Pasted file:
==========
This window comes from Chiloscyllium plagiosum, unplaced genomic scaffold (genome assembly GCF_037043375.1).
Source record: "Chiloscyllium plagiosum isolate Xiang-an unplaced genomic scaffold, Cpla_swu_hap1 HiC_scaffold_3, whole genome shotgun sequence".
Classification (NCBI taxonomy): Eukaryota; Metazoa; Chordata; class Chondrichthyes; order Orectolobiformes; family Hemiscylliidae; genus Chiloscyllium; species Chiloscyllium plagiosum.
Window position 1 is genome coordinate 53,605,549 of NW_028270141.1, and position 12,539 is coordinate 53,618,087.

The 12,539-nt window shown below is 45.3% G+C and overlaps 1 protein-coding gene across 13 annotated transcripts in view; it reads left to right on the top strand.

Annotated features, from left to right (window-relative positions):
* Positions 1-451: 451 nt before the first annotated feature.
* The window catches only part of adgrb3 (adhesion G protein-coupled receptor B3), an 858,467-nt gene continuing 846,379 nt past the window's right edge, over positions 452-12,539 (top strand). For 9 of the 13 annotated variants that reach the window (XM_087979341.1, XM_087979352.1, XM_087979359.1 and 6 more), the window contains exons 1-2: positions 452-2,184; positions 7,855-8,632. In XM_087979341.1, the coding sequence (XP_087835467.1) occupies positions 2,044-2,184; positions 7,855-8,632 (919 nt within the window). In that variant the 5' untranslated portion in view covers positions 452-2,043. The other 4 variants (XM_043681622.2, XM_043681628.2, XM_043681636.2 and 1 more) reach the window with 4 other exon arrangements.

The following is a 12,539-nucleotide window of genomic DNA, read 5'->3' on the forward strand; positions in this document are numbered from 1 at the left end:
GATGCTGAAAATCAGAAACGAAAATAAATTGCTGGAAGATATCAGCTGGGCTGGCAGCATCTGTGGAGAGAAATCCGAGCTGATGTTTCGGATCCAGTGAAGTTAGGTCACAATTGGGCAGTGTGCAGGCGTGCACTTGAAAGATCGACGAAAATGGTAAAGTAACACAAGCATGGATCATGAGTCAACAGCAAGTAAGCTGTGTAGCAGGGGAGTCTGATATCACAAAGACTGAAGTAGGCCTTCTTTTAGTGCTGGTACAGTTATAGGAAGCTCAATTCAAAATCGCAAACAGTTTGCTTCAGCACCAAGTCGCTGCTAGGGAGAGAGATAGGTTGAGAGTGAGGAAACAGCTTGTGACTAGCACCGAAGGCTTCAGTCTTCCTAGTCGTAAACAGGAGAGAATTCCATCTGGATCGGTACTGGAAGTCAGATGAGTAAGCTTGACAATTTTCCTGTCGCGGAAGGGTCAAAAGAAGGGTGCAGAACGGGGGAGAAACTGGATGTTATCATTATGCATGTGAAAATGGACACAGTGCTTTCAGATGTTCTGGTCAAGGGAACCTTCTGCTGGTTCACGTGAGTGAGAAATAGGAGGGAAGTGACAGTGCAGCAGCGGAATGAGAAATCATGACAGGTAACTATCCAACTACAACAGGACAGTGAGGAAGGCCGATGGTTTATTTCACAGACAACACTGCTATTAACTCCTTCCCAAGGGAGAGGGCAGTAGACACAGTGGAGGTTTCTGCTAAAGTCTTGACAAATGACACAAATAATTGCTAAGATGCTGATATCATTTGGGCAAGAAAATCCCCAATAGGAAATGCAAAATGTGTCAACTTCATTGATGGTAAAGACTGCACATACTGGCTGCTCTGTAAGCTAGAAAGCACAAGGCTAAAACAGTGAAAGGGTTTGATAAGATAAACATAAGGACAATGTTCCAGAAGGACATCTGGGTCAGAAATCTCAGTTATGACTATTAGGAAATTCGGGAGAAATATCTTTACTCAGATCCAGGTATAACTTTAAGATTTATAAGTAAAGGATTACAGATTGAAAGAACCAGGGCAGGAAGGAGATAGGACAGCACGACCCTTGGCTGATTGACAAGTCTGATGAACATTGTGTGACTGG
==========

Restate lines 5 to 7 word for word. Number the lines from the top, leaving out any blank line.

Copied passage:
The 12,539-nt window shown below is 45.3% G+C and overlaps 1 protein-coding gene across 13 annotated transcripts in view; it reads left to right on the top strand.

Annotated features, from left to right (window-relative positions):
* Positions 1-451: 451 nt before the first annotated feature.